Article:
It was appropriate that a six-inch ribbon of copper was used Friday during a ceremony marking the completion of a $400 million modernization project at Kennecott Utah Copper.

Armed with a pair of large scissors, Robert B. Horton and Patrick J. Gillam, two managing directors for British Petroleum Co., parent company of BP Minerals America, G. Frank Joklik, BP Minerals president, and Gov. Norm Bangerter helped cut the gleaming ribbon.Bangerter said, "The past few years have been challenging for anyone in the mining business, particularly in Utah, and I congratulate those who have hung on. On behalf of the state, I thank the company for upgrading the operation in recent years to meet increasing air and water standards rather than close down as many copper companies have done."

Following the ceremony, the company hosted about 500 people at a luncheon in the parking lot of the new concentrator building, a major facility in the modernization project that is expected to keep Kennecott producing copper far into the next century.

The day began with a company-sponsored breakfast at Little America Hotel when Ramon Rao, vice president of engineering and construction for BP Minerals, who supervised the project, provided a briefing on the new facilities.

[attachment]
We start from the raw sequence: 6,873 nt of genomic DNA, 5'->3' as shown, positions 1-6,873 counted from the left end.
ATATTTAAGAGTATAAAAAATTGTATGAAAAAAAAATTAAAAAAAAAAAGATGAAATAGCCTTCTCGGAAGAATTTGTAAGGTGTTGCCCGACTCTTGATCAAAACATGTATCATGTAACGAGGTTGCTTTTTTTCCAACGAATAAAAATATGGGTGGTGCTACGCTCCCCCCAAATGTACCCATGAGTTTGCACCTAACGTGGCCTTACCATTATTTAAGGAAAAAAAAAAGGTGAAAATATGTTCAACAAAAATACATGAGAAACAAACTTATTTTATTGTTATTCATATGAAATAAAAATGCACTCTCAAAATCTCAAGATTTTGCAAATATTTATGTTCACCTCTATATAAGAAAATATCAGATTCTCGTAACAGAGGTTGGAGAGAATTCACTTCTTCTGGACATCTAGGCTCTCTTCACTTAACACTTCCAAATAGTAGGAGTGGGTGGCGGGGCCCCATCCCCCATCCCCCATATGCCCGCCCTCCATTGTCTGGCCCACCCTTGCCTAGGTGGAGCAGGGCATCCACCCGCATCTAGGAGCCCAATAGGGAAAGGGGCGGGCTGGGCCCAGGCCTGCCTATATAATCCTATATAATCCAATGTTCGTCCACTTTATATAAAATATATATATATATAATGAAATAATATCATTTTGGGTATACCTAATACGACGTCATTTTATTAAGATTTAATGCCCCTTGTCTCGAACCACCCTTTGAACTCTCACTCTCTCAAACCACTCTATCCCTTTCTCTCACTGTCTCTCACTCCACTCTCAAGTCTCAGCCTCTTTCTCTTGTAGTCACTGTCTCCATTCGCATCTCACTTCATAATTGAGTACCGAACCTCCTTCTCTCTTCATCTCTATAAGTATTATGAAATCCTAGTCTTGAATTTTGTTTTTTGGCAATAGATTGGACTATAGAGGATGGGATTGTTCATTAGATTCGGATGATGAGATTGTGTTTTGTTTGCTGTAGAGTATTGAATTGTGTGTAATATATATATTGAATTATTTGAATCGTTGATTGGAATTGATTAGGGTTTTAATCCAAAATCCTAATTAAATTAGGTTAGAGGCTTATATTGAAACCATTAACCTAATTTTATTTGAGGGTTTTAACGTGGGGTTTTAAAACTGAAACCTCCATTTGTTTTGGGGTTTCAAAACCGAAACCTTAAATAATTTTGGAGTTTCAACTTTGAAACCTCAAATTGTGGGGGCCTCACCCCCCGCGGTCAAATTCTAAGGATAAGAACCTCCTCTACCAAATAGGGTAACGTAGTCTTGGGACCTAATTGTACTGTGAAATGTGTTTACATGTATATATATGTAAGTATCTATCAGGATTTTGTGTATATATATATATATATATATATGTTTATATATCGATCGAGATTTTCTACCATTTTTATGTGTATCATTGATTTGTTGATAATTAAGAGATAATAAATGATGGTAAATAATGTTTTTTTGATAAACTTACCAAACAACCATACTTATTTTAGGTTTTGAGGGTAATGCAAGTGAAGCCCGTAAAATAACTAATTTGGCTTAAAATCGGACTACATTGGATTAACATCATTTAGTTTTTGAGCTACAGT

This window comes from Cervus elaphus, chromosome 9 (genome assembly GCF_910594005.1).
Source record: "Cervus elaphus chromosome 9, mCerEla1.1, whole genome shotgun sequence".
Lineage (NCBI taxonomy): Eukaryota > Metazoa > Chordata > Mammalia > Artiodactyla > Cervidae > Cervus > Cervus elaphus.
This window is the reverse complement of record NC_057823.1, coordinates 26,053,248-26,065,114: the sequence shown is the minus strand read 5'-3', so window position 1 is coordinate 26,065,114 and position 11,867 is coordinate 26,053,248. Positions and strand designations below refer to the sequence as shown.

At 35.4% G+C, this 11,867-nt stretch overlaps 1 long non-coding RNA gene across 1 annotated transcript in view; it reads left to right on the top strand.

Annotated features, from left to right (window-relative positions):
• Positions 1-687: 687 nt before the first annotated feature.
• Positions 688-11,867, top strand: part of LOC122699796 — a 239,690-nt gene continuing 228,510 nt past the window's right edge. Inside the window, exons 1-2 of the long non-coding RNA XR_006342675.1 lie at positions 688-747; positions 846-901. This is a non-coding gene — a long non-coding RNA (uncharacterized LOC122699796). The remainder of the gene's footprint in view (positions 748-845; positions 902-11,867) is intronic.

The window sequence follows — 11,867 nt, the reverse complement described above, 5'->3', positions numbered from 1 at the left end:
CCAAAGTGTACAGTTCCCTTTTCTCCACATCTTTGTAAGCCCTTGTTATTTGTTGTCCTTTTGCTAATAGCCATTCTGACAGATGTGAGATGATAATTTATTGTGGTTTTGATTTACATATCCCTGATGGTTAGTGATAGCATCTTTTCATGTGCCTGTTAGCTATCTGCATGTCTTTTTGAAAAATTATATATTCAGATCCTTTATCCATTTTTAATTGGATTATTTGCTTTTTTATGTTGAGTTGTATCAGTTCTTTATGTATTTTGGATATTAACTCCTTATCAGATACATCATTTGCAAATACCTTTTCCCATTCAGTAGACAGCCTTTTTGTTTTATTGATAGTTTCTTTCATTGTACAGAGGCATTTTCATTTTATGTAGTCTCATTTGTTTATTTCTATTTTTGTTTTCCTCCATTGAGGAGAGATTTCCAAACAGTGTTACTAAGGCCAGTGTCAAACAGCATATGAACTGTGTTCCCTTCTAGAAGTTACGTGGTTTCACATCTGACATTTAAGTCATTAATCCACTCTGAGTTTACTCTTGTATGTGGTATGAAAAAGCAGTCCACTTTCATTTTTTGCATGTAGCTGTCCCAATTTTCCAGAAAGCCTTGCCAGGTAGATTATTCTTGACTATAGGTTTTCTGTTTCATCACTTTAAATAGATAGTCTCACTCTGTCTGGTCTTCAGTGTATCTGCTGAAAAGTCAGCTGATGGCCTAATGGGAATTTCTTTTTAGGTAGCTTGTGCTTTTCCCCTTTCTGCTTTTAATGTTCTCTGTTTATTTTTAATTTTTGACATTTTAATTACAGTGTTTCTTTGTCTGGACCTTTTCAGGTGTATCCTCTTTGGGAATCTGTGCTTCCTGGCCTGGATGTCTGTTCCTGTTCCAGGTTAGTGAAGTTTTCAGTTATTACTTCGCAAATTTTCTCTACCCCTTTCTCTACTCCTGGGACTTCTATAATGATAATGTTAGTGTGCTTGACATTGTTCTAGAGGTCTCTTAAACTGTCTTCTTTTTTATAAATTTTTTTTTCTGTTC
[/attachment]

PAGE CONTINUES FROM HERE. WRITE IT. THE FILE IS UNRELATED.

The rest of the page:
Then the company officials, government officials, labor union leaders, the news media, business and civic leaders, suppliers, contractors and vendors boarded buses for a look at the new structures.

From a platform deep inside the copper mine, the guests watched a 170-ton diesel truck dump its load of copper ore into the new gyratory crusher, where the material is broken down to pieces no larger than 10 inches in diameter. From the same platform they saw the crushed material fall onto the start of a five-mile conveyor belt that carries the ore to the concentrator.

The conveyor passes through an old railroad tunnel out of the mine and the busloads of visitors rode alongside the conveyor after it exited the tunnel. They saw the material head for an area near the concentrator where 350,000 tons of ore are stored.

From the bottom of the stockpile the material falls onto other conveyor belts and heads inside the concentrator. Once inside, the material is crushed again - this time into a powder about the consistency of face powder - mixed with water and pumped through a six-inch pipeline 17 miles to the old Garfield Smelter.

After the copper is separated from the water, a second pipeline sends the water back to the concentrator for recycling.

The facilities of the modernization project, which was announced in December 1985, have undergone extensive testing for several months and bringing them to designed capacity coincides with the ribbon-cutting.

The copper pit, which was the focus of one of Utah's major industries for many years, was shut down in March 1985 in the face of declining copper prices and heavy production costs. But after obtaining concessions from labor unions in 1986, BP Minerals recalled some workers to restart the operation with existing facilities.